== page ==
Colleen Sweeney can figure out how to stop cancer cells from invading
the bladder wall, she may transform bladder cancer from a potential
killer into a curable disease.
Colleen Sweeney originally wanted to be an FBI profiler, but her
undergraduate advisors at the University of Massachusetts talked
her into pursuing a career in basic science.
A decade later, with a doctorate in biochemistry from Tufts University
Medical School, Sweeney is a profiler for UC Davis Cancer Center.
Her current target: invasive bladder cancer cells. Like a forensic
profiler, she wants to find out why these often-deadly cells behave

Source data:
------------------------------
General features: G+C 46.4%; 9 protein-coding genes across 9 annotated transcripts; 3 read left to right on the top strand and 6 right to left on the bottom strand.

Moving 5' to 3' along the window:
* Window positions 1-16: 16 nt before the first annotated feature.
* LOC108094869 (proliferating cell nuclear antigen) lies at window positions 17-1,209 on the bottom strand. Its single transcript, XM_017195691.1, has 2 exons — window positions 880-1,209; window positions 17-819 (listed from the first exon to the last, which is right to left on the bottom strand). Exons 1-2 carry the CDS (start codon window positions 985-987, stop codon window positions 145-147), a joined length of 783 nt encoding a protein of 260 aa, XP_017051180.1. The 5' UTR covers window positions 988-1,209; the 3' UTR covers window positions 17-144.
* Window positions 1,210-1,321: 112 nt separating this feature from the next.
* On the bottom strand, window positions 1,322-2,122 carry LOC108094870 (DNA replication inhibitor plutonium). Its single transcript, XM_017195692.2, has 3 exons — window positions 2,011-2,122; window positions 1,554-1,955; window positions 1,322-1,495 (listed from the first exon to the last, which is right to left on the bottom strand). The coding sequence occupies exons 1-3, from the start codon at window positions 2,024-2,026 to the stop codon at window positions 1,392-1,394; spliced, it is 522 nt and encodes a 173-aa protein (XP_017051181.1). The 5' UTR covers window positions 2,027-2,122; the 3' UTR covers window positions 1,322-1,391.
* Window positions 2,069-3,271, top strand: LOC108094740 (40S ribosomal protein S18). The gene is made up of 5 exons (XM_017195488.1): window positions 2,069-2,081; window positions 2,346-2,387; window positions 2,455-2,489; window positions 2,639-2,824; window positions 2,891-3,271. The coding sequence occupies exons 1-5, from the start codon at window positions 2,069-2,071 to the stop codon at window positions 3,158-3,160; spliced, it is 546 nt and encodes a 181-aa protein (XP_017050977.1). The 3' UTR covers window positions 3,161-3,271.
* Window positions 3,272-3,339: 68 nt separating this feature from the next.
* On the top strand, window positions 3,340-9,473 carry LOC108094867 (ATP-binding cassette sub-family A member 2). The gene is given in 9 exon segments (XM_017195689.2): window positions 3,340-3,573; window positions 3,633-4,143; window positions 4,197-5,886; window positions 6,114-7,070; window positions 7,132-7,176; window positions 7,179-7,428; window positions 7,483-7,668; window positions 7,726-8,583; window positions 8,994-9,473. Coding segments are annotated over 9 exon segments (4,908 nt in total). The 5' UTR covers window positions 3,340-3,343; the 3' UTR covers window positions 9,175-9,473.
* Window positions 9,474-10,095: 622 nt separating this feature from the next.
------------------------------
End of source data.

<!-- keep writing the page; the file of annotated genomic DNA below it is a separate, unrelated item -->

the way they do — and how to stop them.
Eight in 10 people diagnosed with bladder cancer have a superficial
tumor, one that is confined to the inner layers of the bladder.
Standard treatment, cutting out the tumor, works only half the time.
In the other half of the cases, the malignant growth recurs. Of
these recurrent tumors, 10 to 20 percent invade the bladder wall.
Even with the best available treatment, invasive bladder cancer
has a 50-percent mortality rate.
“Understanding how invasion occurs is the big question in
bladder cancer,” says Sweeney, an assistant professor of biological
chemistry. “If we could control invasion, we could transform
bladder cancer from a potential killer into a curable disease.”
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